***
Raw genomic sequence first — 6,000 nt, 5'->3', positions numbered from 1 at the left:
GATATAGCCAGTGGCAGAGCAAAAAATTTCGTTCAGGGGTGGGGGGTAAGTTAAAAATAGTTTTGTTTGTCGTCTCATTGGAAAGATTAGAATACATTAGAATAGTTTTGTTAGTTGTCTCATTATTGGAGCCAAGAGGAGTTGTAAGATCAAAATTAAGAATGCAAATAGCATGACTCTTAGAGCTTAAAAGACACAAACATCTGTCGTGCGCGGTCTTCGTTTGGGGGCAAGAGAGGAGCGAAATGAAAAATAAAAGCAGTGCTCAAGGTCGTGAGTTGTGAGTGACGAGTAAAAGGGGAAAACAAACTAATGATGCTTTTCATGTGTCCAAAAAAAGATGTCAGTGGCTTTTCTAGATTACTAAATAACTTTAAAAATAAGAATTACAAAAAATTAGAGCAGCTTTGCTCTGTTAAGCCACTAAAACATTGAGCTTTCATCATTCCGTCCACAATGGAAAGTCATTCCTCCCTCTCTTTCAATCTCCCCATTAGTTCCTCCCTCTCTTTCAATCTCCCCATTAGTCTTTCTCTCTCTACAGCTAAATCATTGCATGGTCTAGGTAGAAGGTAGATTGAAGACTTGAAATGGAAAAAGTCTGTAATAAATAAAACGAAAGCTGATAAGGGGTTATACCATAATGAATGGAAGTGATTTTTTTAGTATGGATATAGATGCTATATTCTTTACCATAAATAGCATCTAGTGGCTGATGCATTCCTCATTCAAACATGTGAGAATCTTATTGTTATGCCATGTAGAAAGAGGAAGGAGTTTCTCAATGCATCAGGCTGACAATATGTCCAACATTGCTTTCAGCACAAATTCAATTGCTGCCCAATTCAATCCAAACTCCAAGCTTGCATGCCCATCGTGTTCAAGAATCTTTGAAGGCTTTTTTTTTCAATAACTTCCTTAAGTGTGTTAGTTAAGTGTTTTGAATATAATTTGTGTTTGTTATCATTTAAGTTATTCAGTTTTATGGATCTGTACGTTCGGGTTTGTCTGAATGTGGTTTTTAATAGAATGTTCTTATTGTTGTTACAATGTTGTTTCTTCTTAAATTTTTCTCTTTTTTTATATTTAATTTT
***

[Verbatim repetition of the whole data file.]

Raw genomic sequence first — 6,000 nt, 5'->3', positions numbered from 1 at the left:
GATATAGCCAGTGGCAGAGCAAAAAATTTCGTTCAGGGGTGGGGGGTAAGTTAAAAATAGTTTTGTTTGTCGTCTCATTGGAAAGATTAGAATACATTAGAATAGTTTTGTTAGTTGTCTCATTATTGGAGCCAAGAGGAGTTGTAAGATCAAAATTAAGAATGCAAATAGCATGACTCTTAGAGCTTAAAAGACACAAACATCTGTCGTGCGCGGTCTTCGTTTGGGGGCAAGAGAGGAGCGAAATGAAAAATAAAAGCAGTGCTCAAGGTCGTGAGTTGTGAGTGACGAGTAAAAGGGGAAAACAAACTAATGATGCTTTTCATGTGTCCAAAAAAAGATGTCAGTGGCTTTTCTAGATTACTAAATAACTTTAAAAATAAGAATTACAAAAAATTAGAGCAGCTTTGCTCTGTTAAGCCACTAAAACATTGAGCTTTCATCATTCCGTCCACAATGGAAAGTCATTCCTCCCTCTCTTTCAATCTCCCCATTAGTTCCTCCCTCTCTTTCAATCTCCCCATTAGTCTTTCTCTCTCTACAGCTAAATCATTGCATGGTCTAGGTAGAAGGTAGATTGAAGACTTGAAATGGAAAAAGTCTGTAATAAATAAAACGAAAGCTGATAAGGGGTTATACCATAATGAATGGAAGTGATTTTTTTAGTATGGATATAGATGCTATATTCTTTACCATAAATAGCATCTAGTGGCTGATGCATTCCTCATTCAAACATGTGAGAATCTTATTGTTATGCCATGTAGAAAGAGGAAGGAGTTTCTCAATGCATCAGGCTGACAATATGTCCAACATTGCTTTCAGCACAAATTCAATTGCTGCCCAATTCAATCCAAACTCCAAGCTTGCATGCCCATCGTGTTCAAGAATCTTTGAAGGCTTTTTTTTTCAATAACTTCCTTAAGTGTGTTAGTTAAGTGTTTTGAATATAATTTGTGTTTGTTATCATTTAAGTTATTCAGTTTTATGGATCTGTACGTTCGGGTTTGTCTGAATGTGGTTTTTAATAGAATGTTCTTATTGTTGTTACAATGTTGTTTCTTCTTAAATTTTTCTCTTTTTTTATATTTAATTTT